Fully 30 metres out and quite central to the goalmouth, it was the kind of free-kick where most players would look to float a ball into the box, hoping to pick out a team-mate in the air.
Instead, Lucas Torreira launched a vicious, swerving shot into the top-right corner, veteran Chievo goalkeeper Stefano Sorrentino powerless to prevent it crashing into the back of the net. The Sampdoria fans in the packed out Gradinata Sud celebrated wildly, as did the man himself, the Stadio Luigi Ferraris collectively stunned at his sensational first goal for the club.
It put the Blucerchiati 2-1 ahead, and Duvan Zapata would put them firmly in control by bagging a third goal just before half-time. Torreira ran the show in midfield on both sides of the ball, recording a game-high four tackles while also leading all players with 67 completed passes, but he wasn’t finished yet.
An 85th-minute corner would provide the 22-year-old with a chance to prove his first set-piece effort was no fluke. The ball was swung into the box and headed away easily at the near post, but as it dropped towards the edge of the box, Torreira watched its flight perfectly, lashing home a first-time volley to finish a 4-1 rout of the Veronese visitors.
It was a sensational performance, and he followed it up with another excellent showing in the derby against Genoa a week later, then smashed in a third long-range goal against Juventus to showcase his talent to a much wider audience.
“Torreira has gone from Serie B to Serie A with ridiculous ease,” Sampdoria’s sporting director Carlo Osti told La Repubblica after those incredible November displays. “It was said that if he scored even just a few goals, he’d be perfect. He’s already scored three and my phone rang continuously on Monday.”
Interest in the Fray Bentos native was understandably sky high. A few weeks earlier he had been linked with Everton and West Ham United, but now he was being talked about as a target for Europe’s most prestigious clubs, Liverpool, Atletico Madrid and Manchester United showing their interest alongside Italian heavyweights Juve, Napoli and Inter.
The latter made a move to sign Torreira on deadline day in January but Samp stood firm, safe in the knowledge that they are financially strong and don’t need to make hasty sales. They can now wait until the summer and hope the sheer volume of clubs looking at their midfield maestro – who was signed at a cost of just €1.5million – leads to a lucrative and profitable auction.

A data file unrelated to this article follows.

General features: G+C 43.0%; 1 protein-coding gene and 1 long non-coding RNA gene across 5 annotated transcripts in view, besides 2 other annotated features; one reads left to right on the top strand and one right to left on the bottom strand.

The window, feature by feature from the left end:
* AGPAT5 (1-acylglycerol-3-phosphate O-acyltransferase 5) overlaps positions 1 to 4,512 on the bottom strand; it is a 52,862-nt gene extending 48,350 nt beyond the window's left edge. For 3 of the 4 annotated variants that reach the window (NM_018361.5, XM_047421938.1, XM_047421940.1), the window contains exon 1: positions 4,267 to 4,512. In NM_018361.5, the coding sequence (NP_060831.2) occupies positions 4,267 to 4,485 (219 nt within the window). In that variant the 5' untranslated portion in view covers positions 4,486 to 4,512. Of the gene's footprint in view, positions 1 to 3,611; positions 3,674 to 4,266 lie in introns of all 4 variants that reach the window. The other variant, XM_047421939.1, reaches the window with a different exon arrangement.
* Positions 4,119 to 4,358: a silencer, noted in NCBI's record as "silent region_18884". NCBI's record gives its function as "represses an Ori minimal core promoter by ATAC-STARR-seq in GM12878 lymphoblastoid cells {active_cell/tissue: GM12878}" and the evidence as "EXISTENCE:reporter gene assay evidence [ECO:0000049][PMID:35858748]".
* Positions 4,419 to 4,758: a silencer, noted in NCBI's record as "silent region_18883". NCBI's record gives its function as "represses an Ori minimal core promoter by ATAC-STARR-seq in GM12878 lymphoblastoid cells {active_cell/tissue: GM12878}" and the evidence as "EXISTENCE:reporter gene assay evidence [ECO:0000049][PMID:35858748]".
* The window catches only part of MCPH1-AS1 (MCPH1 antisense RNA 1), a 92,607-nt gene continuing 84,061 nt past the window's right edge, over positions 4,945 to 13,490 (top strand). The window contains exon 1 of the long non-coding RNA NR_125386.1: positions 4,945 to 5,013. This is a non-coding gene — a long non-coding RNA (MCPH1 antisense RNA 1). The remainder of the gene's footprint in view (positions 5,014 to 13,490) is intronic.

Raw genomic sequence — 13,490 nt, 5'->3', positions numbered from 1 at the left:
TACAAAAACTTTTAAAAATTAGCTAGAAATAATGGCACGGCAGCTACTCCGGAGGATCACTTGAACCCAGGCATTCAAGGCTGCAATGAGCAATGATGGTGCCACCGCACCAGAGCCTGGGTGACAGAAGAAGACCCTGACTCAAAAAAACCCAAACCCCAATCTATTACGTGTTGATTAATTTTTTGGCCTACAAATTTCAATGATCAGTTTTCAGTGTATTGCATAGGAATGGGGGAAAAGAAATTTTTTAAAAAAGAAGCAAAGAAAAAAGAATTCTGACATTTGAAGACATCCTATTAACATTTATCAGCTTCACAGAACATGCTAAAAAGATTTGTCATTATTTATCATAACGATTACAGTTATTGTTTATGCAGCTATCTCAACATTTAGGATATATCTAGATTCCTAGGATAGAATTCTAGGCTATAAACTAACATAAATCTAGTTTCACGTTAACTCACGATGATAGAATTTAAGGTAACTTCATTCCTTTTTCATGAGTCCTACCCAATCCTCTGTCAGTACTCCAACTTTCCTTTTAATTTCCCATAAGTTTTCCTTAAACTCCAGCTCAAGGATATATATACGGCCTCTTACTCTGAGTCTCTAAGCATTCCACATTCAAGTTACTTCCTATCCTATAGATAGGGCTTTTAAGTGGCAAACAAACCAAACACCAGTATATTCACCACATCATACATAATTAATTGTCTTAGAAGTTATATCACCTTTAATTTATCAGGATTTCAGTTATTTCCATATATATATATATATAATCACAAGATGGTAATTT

His consistently good form will certainly boost their chances of presiding over exactly that, as Torreira continues to shine every time he steps on the field. He leads all Serie A players with a total of 75 tackles, sits third in interceptions with 54 and only five men have made more passes in 2017/18.
Sitting at the base of Sampdoria’s midfield, his defensive diligence ensures the backline is well protected, but it is in possession that Torreira truly excels. Averaging 62.7 passes per 90 minutes, he connects with almost 90 per cent of those attempts and, watching him closely, those numbers are not empty statistics.
He doesn’t simply look to keep the ball moving, instead taking the kind of direct, proactive approach to the role that Andrea Pirlo once did, always making the right pass whether it is to a team-mate five yards away or a striker making a run into the box at the opposite end of the pitch.
Timing his long balls forward perfectly, he has eradicated the slow, ponderous nature of his play from earlier in the season, now much sharper and capable of moving the ball quickly while losing none of his trademark accuracy. Tactically aware thanks to the work of Samp’s superb coach, Marco Giampaolo, Torreira is also acutely aware of the improvements he has made yet insists he will continue to work to improve other areas of his game.
“I checked the statistics for 2017 and I appear a lot in the lists of winning back possession and interrupting play,” he told Uruguayan newspaper Ovación. “That means I’m doing well and that motivates me to do even better. I’m playing in a very strong league and great things are happening to me, so I want to continue growing, as I am still very young.”
His age and the potential to grow even further make him very much in-demand, while the ability to prove that his size – Torreira stands just 5 ft 6ins – is not a hinderance even against Serie A’s best sides has ensured interest in signing him is at an all-time high, with his current boss expecting a bright future for his young charge.
“If Torreira were 1.8 metres tall, he would already cost €100million and would be considered among the strongest playmakers in the world,” Giampaolo said in an interview with the Corriere dello Sport. “He can play it short or long, wins the ball back, restarts play and always seems to know where the ball will be. He’ll go to a big club that does not care so much about his stature.”
High praise indeed, but the player’s performances unquestionably warrant it. The one piece of bad news for Giampaolo and Samp is that while Torreira signed a new five-year contract in the summer, it came with a €25million buyout fee – believed to be only valid during summer transfer windows – that now represents a steal for those potential suitors.
A breakout season from a 22-year-old has left that clause looking ridiculously low and Lucas Torreira could be making a big impression at a club near you very soon.